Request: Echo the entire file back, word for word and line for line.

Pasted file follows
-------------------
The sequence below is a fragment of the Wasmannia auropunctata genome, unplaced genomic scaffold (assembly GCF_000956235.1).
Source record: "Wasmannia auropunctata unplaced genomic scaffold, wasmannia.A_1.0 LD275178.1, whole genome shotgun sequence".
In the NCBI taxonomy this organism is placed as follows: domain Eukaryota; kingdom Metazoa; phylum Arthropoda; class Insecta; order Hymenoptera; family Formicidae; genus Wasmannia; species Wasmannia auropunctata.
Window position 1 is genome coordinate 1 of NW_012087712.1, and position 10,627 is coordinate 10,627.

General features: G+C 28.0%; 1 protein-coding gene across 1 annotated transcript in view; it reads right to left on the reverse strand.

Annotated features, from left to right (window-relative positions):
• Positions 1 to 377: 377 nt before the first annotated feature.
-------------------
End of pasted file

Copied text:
The sequence below is a fragment of the Wasmannia auropunctata genome, unplaced genomic scaffold (assembly GCF_000956235.1).
Source record: "Wasmannia auropunctata unplaced genomic scaffold, wasmannia.A_1.0 LD275178.1, whole genome shotgun sequence".
In the NCBI taxonomy this organism is placed as follows: domain Eukaryota; kingdom Metazoa; phylum Arthropoda; class Insecta; order Hymenoptera; family Formicidae; genus Wasmannia; species Wasmannia auropunctata.
Window position 1 is genome coordinate 1 of NW_012087712.1, and position 10,627 is coordinate 10,627.

General features: G+C 28.0%; 1 protein-coding gene across 1 annotated transcript in view; it reads right to left on the reverse strand.

Annotated features, from left to right (window-relative positions):
• Positions 1 to 377: 377 nt before the first annotated feature.